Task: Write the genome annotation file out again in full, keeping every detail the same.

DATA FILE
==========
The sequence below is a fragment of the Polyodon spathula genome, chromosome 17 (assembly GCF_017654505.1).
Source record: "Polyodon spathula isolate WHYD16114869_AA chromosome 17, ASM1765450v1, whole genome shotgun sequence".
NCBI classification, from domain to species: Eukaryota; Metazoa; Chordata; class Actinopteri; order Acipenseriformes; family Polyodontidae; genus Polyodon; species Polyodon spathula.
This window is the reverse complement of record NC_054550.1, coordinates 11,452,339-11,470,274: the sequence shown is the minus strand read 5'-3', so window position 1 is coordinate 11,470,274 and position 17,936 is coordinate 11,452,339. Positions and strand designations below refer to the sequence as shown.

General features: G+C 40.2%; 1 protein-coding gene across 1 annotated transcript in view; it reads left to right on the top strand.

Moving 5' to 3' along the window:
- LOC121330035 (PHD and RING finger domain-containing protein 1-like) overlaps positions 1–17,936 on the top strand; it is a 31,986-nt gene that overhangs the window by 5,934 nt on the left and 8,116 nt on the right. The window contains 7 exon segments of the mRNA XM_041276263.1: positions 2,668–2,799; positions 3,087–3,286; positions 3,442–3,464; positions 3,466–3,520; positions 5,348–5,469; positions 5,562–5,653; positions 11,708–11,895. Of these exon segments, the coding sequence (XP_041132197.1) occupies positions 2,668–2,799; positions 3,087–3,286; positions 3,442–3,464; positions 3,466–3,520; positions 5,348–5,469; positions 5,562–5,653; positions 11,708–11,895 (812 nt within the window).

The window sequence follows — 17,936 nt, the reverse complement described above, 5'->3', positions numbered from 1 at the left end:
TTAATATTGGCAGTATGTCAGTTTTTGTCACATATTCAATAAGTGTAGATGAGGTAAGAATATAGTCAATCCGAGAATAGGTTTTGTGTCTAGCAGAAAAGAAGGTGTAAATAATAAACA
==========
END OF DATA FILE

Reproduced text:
The sequence below is a fragment of the Polyodon spathula genome, chromosome 17 (assembly GCF_017654505.1).
Source record: "Polyodon spathula isolate WHYD16114869_AA chromosome 17, ASM1765450v1, whole genome shotgun sequence".
NCBI classification, from domain to species: Eukaryota; Metazoa; Chordata; class Actinopteri; order Acipenseriformes; family Polyodontidae; genus Polyodon; species Polyodon spathula.
This window is the reverse complement of record NC_054550.1, coordinates 11,452,339-11,470,274: the sequence shown is the minus strand read 5'-3', so window position 1 is coordinate 11,470,274 and position 17,936 is coordinate 11,452,339. Positions and strand designations below refer to the sequence as shown.

General features: G+C 40.2%; 1 protein-coding gene across 1 annotated transcript in view; it reads left to right on the top strand.

Moving 5' to 3' along the window:
- LOC121330035 (PHD and RING finger domain-containing protein 1-like) overlaps positions 1–17,936 on the top strand; it is a 31,986-nt gene that overhangs the window by 5,934 nt on the left and 8,116 nt on the right. The window contains 7 exon segments of the mRNA XM_041276263.1: positions 2,668–2,799; positions 3,087–3,286; positions 3,442–3,464; positions 3,466–3,520; positions 5,348–5,469; positions 5,562–5,653; positions 11,708–11,895. Of these exon segments, the coding sequence (XP_041132197.1) occupies positions 2,668–2,799; positions 3,087–3,286; positions 3,442–3,464; positions 3,466–3,520; positions 5,348–5,469; positions 5,562–5,653; positions 11,708–11,895 (812 nt within the window).

The window sequence follows — 17,936 nt, the reverse complement described above, 5'->3', positions numbered from 1 at the left end:
TTAATATTGGCAGTATGTCAGTTTTTGTCACATATTCAATAAGTGTAGATGAGGTAAGAATATAGTCAATCCGAGAATAGGTTTTGTGTCTAGCAGAAAAGAAGGTGTAAATAATAAACA